Michael Behzadi Supports Starbucks' Efforts to Recycle Old Baked Goods and Coffee Grinds
In an innovative step, Starbucks in Hong Kong is attempting to reduce its environmental footprint by turning old coffee grinds and stale baked goods into useful items such as laundry detergent. Pastry chef Michael Behzadi supports the company's eff
September 24, 2012 (Newswire.com) - An article in the New York Daily News explains that Starbucks shops in Hong Kong are working on an innovative new technique to cut down on waste. The stores are taking coffee grinds and stale baked goods and turning them into bioplastics and laundry detergent. The efforts are an attempt to lessen the company's impact on the environment. Other shops, such as British grocery chain Sainsbury's, have already adopted similar practices. Pastry chef Michael Behzadi supports the company's forward-thinking efforts.
The project is spearheaded by scientists at the City University of Hong Kong. The article discusses how the project is undergoing testing at a new food "biorefinery" that diverts food waste and makes it into viable products. Just as oil refineries make petroleum into fuel, biorefineries have the ability to make corn, sugar cane, and other materials into fuels and other products. Michael Behzadi, believes this project to be based on sound strategy, especially when considering the amount of waste produced by consumer-focused stores like Starbucks.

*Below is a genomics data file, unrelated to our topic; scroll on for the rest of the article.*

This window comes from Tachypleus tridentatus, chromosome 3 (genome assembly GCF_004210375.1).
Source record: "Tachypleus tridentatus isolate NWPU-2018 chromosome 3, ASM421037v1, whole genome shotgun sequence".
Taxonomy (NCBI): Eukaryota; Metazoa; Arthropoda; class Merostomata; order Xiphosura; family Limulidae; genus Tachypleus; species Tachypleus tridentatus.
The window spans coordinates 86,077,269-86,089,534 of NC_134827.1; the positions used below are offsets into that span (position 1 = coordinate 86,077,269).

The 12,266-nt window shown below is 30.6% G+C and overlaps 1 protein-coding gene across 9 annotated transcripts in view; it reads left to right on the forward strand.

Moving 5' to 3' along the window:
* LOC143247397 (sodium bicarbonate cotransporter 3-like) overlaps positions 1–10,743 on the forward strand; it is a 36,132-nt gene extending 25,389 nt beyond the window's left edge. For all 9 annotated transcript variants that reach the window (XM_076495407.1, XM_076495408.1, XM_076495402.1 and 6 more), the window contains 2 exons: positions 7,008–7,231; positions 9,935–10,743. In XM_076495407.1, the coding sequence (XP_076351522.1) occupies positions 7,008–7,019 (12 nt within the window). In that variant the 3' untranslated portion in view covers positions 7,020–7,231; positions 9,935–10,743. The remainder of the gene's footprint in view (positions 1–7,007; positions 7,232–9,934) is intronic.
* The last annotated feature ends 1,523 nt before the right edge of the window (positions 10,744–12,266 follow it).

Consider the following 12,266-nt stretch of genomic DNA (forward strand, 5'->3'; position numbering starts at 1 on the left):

Currently, Starbucks stores in Hong Kong produce about 5,000 tons of used coffee grounds and unconsumed baked goods every year. This massive amount of waste ends up getting incinerated, composted, or thrown into landfills.
The article explains that the food biorefinery process combines the stale baked goods with fungi that help break the carbohydrates down into simple sugars. This combination is then fermented in a vat where bacteria make the sugars into succinic acid, which is a key part of everything ranging from laundry detergent to plastic to medicine. These old baked goods have also helped create livestock feed.
Michael Behzadi, a pastry chef, supports these new experiments. He states, "This is a great way to make use of products that would normally just create waste. This kind of forward-thinking
strategy is exactly what we need to preserve our environment and protect the world for future generations. Instead of throwing out coffee grinds or stale bread and pastries, we're able to turn these things into something useful. We can lessen our impact on the world and keep the planet healthier for years to come. This is a great step."
Though some environmentalists fear that these types of practices will increase food prices and contribute to food shortages, other scientists believe in the method. The article explains that they feel recycling food waste has the ability to reduce the need to manufacture goods from raw sources as it simultaneously eliminates tons of garbage from area landfills.
Michael Behzadi is a pastry chef at a leading culinary hot spot. Through his education and subsequent experience, Michael Behzadi has developed his culinary skills and emerged as a prominent pastry artist. Michael Behzadi is also interested in genre fiction, including comic books, and television shows. One of his favorites is Buffy the Vampire Slayer.
Categories: Alternative Energy